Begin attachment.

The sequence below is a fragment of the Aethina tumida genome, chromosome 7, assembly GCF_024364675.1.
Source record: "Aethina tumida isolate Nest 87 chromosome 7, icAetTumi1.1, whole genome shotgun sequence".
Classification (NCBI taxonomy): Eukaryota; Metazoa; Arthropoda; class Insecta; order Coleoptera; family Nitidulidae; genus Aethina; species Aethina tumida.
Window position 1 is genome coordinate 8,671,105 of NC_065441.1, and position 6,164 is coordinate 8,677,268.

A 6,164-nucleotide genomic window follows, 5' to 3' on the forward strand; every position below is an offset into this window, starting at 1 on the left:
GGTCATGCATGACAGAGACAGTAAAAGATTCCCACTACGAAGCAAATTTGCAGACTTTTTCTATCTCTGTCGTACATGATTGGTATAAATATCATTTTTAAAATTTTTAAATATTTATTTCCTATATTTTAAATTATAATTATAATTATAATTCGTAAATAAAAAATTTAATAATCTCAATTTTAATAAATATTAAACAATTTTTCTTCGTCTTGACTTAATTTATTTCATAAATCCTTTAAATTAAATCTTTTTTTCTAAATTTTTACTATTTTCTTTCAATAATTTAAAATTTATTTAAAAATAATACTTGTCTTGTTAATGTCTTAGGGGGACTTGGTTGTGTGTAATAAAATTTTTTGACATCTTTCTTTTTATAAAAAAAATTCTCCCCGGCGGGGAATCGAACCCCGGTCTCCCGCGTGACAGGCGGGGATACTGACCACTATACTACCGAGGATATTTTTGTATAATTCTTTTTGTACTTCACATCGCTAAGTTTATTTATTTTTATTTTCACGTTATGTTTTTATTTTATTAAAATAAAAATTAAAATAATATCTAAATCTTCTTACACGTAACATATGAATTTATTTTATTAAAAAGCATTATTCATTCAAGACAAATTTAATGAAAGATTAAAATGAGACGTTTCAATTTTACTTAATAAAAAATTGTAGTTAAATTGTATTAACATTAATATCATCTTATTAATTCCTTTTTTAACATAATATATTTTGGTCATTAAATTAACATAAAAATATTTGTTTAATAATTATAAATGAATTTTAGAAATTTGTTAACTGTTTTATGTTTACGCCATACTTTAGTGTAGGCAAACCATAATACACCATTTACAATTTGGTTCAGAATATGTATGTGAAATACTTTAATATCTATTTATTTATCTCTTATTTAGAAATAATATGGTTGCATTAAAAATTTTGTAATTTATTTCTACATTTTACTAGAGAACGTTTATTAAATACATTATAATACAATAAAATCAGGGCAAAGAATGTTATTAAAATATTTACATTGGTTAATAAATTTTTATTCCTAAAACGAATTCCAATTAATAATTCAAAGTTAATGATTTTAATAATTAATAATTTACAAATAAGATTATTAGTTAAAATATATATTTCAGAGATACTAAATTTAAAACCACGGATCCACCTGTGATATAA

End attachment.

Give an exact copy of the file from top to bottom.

The sequence below is a fragment of the Aethina tumida genome, chromosome 7, assembly GCF_024364675.1.
Source record: "Aethina tumida isolate Nest 87 chromosome 7, icAetTumi1.1, whole genome shotgun sequence".
Classification (NCBI taxonomy): Eukaryota; Metazoa; Arthropoda; class Insecta; order Coleoptera; family Nitidulidae; genus Aethina; species Aethina tumida.
Window position 1 is genome coordinate 8,671,105 of NC_065441.1, and position 6,164 is coordinate 8,677,268.

A 6,164-nucleotide genomic window follows, 5' to 3' on the forward strand; every position below is an offset into this window, starting at 1 on the left:
GGTCATGCATGACAGAGACAGTAAAAGATTCCCACTACGAAGCAAATTTGCAGACTTTTTCTATCTCTGTCGTACATGATTGGTATAAATATCATTTTTAAAATTTTTAAATATTTATTTCCTATATTTTAAATTATAATTATAATTATAATTCGTAAATAAAAAATTTAATAATCTCAATTTTAATAAATATTAAACAATTTTTCTTCGTCTTGACTTAATTTATTTCATAAATCCTTTAAATTAAATCTTTTTTTCTAAATTTTTACTATTTTCTTTCAATAATTTAAAATTTATTTAAAAATAATACTTGTCTTGTTAATGTCTTAGGGGGACTTGGTTGTGTGTAATAAAATTTTTTGACATCTTTCTTTTTATAAAAAAAATTCTCCCCGGCGGGGAATCGAACCCCGGTCTCCCGCGTGACAGGCGGGGATACTGACCACTATACTACCGAGGATATTTTTGTATAATTCTTTTTGTACTTCACATCGCTAAGTTTATTTATTTTTATTTTCACGTTATGTTTTTATTTTATTAAAATAAAAATTAAAATAATATCTAAATCTTCTTACACGTAACATATGAATTTATTTTATTAAAAAGCATTATTCATTCAAGACAAATTTAATGAAAGATTAAAATGAGACGTTTCAATTTTACTTAATAAAAAATTGTAGTTAAATTGTATTAACATTAATATCATCTTATTAATTCCTTTTTTAACATAATATATTTTGGTCATTAAATTAACATAAAAATATTTGTTTAATAATTATAAATGAATTTTAGAAATTTGTTAACTGTTTTATGTTTACGCCATACTTTAGTGTAGGCAAACCATAATACACCATTTACAATTTGGTTCAGAATATGTATGTGAAATACTTTAATATCTATTTATTTATCTCTTATTTAGAAATAATATGGTTGCATTAAAAATTTTGTAATTTATTTCTACATTTTACTAGAGAACGTTTATTAAATACATTATAATACAATAAAATCAGGGCAAAGAATGTTATTAAAATATTTACATTGGTTAATAAATTTTTATTCCTAAAACGAATTCCAATTAATAATTCAAAGTTAATGATTTTAATAATTAATAATTTACAAATAAGATTATTAGTTAAAATATATATTTCAGAGATACTAAATTTAAAACCACGGATCCACCTGTGATATAA